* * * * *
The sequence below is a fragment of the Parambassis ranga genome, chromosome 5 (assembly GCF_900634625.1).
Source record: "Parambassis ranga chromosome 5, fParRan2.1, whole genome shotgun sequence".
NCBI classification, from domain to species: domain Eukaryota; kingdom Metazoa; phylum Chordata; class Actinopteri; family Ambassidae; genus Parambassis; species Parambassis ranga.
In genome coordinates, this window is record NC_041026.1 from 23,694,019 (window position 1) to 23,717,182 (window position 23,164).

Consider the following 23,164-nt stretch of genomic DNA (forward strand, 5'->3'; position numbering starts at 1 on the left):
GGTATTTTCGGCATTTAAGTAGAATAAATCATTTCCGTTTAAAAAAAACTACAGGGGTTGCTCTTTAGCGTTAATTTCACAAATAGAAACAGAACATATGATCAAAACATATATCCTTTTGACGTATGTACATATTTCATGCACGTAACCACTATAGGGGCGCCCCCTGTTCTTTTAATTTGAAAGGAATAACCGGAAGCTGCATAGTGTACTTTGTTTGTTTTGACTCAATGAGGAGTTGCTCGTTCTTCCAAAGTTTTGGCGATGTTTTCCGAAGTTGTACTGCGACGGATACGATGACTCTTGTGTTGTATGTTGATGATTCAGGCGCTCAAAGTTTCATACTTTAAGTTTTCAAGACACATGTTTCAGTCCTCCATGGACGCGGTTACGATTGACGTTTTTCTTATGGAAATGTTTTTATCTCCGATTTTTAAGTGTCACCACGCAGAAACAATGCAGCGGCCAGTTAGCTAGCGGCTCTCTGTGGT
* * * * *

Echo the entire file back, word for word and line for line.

The sequence below is a fragment of the Parambassis ranga genome, chromosome 5 (assembly GCF_900634625.1).
Source record: "Parambassis ranga chromosome 5, fParRan2.1, whole genome shotgun sequence".
NCBI classification, from domain to species: domain Eukaryota; kingdom Metazoa; phylum Chordata; class Actinopteri; family Ambassidae; genus Parambassis; species Parambassis ranga.
In genome coordinates, this window is record NC_041026.1 from 23,694,019 (window position 1) to 23,717,182 (window position 23,164).

Consider the following 23,164-nt stretch of genomic DNA (forward strand, 5'->3'; position numbering starts at 1 on the left):
GGTATTTTCGGCATTTAAGTAGAATAAATCATTTCCGTTTAAAAAAAACTACAGGGGTTGCTCTTTAGCGTTAATTTCACAAATAGAAACAGAACATATGATCAAAACATATATCCTTTTGACGTATGTACATATTTCATGCACGTAACCACTATAGGGGCGCCCCCTGTTCTTTTAATTTGAAAGGAATAACCGGAAGCTGCATAGTGTACTTTGTTTGTTTTGACTCAATGAGGAGTTGCTCGTTCTTCCAAAGTTTTGGCGATGTTTTCCGAAGTTGTACTGCGACGGATACGATGACTCTTGTGTTGTATGTTGATGATTCAGGCGCTCAAAGTTTCATACTTTAAGTTTTCAAGACACATGTTTCAGTCCTCCATGGACGCGGTTACGATTGACGTTTTTCTTATGGAAATGTTTTTATCTCCGATTTTTAAGTGTCACCACGCAGAAACAATGCAGCGGCCAGTTAGCTAGCGGCTCTCTGTGGT